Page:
To the average tourist, Las Vegas pretty much boils down to three things: gambling, high-priced shows, and partying. It's not somewhere most people go to for architectural inspiration. But Anne Carney Raines, a painter from Nashville, Tennessee currently living in London, is anything but ordinary.
In her eyes, Las Vegas is a place of replications and caricature-like copies, from the first-floor canals of 'Venice' to the cutesy cobbled streets of 'Paris'; all temperature-controlled and illuminated by unchanging levels of artificial light. In her new exhibition at London's Wilder Gallery, Pleasure Zones, Raines explores this notion of fictionalised space to evoke simultaneous feelings of entrapment and seduction. She constructs complex environments that expose the artifice of painting through the visual language of theatre and set design.
The exhibition's title is taken from Learning From Las Vegas, the 1972 book by Robert Venturi, Denise Scott Brown, and Steven Izenour that was central to the development of postmodernist architectural principles.
This seminal work envisages places such as Las Vegas, Disneyland, shopping malls, and botanical gardens as "pleasure zones". As the authors put it: "Essential to the imagery of pleasure-zone architecture are lightness, the quality of being an oasis in a perhaps hostile context, heightened symbolism, and the ability to engulf the visitor in a new role." Raines is particularly interested in the image of the oasis as a cultivated or constructed zone, offering a form of escape for members of society.
It's a fascinating concept and beautifully released in this exhibition. All in all, Pleasure Zones is a triumph for the fast-rising artist, who has been championed by Jay Jopling's daughter Angelica Jopling with Incubator 21, is a Bloomberg New Contemporary x2, and also has a group show with India Rose James at Soho Revue.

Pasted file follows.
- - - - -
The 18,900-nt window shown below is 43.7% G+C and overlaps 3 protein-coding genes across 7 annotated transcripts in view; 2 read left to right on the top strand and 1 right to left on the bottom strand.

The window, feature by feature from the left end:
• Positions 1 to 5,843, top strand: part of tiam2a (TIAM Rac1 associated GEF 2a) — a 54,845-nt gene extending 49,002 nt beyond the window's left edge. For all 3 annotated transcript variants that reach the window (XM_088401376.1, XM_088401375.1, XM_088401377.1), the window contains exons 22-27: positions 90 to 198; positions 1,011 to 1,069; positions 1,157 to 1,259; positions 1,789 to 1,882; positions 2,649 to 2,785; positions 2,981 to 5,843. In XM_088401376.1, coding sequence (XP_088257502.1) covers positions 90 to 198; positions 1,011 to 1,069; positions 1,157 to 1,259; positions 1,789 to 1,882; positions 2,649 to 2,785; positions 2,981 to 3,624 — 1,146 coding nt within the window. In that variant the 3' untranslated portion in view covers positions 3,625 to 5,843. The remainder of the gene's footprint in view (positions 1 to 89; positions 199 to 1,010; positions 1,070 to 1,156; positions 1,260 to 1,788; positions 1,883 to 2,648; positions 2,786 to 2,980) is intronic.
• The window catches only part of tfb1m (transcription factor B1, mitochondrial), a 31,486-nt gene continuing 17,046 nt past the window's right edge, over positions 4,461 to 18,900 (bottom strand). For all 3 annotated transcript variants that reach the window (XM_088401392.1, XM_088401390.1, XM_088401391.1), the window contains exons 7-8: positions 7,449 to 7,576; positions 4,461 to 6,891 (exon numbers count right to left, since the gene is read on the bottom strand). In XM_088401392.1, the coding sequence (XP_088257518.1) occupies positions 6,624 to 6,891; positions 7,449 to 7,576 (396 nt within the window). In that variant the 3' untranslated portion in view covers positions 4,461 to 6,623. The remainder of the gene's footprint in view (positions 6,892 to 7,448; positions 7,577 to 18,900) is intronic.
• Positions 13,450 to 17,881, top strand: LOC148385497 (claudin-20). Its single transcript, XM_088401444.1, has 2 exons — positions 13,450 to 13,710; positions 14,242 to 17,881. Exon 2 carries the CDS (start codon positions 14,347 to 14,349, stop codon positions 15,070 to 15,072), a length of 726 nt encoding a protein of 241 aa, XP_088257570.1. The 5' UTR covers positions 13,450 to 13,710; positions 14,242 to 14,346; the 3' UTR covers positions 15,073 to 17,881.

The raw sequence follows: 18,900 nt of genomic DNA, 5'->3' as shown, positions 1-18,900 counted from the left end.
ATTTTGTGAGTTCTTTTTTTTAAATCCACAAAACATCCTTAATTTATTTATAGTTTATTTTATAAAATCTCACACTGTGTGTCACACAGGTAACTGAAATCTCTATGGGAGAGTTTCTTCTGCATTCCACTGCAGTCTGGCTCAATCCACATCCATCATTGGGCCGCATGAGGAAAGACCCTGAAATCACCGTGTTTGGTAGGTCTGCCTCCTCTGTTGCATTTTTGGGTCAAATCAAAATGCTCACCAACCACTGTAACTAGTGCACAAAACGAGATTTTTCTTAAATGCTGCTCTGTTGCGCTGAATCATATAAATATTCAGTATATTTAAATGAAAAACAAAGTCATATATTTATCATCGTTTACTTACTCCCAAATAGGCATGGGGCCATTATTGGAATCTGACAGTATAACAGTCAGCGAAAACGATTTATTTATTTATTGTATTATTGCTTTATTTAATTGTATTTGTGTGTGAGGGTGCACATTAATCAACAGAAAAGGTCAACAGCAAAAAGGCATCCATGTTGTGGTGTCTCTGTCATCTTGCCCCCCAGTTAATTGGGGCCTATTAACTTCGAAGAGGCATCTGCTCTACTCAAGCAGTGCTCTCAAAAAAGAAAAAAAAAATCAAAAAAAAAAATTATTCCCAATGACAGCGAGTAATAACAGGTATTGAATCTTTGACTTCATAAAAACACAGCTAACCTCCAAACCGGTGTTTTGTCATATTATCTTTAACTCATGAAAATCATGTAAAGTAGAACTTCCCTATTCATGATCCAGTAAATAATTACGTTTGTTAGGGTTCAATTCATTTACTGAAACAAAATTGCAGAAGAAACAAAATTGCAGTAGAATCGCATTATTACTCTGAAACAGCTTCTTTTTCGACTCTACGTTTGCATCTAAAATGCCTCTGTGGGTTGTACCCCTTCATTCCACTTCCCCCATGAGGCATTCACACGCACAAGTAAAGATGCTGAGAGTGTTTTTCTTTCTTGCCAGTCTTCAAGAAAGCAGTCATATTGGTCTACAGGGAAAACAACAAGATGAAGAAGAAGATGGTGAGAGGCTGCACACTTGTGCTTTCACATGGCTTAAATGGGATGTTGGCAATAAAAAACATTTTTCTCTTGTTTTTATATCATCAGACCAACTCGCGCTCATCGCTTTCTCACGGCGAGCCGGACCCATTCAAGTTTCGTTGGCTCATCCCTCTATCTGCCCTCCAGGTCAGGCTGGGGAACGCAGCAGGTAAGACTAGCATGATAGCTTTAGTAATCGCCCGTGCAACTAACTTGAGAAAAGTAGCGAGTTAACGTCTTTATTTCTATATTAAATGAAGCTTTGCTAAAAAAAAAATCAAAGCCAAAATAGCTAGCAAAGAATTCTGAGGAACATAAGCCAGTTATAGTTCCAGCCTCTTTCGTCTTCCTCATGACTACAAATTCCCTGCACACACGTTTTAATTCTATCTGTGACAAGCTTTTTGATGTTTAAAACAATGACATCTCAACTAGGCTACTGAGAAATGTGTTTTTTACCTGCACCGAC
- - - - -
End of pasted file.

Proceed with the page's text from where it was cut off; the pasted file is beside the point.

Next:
Drawing on her background as a scenic painter, Raines constructs complex environments that shed fresh light on the artifice of painting via the visual language of theatre and set design. Her art investigates the relationship between interior and exterior spaces; mountains, gardens, and trees give way to each other in a series of painted panels, curtains, and openings, evoking collective memories of landscapes.
Many of the works in Pleasure Zones include images of landscapes, from gardens and arable fields to forests and mountainsides. Raines draws attention to the illusion of 'nature' and the mediated relationship we have with the more-than-human world. Many of us consume representations of landscapes more frequently than we encounter real ones; we live among iterations and artificial versions of ecosystems, pleasure zones tidily simulating our favourite elements of the outdoor environment.
Topiary mazes appear as repeated motifs throughout the show. In topiary gardening, nature is carefully controlled; sculpted trees are used to hide and reveal landscape vistas, manipulating how visitors move around a space. They play a similar role within the paintings, repeatedly baffling and reorientating the viewer's eye. Raines' mazes feel both dreamlike and nightmarish, evoking the contradictory fear and fantasy of getting lost.
Her oeuvre is firmly situated within its art historical context, speaking particularly to the tradition of landscape painting in which images of 'nature' are constructed according to aesthetic rules with architectural precision. She also draws on trompe l'oeil, a type of painting situated in the grey zone between fine and decorative arts.
With interest in the qualities of painting as a medium, Raines repeatedly plays with the artificiality and two-dimensionality of the picture plane. She creates layers of paintings within paintings, revelling in the technical process of representing a flat painted surface within another flat painted surface, breaking the fourth wall through her meta-theatrical illusions and inviting the viewer to get lost within her fictional worlds.
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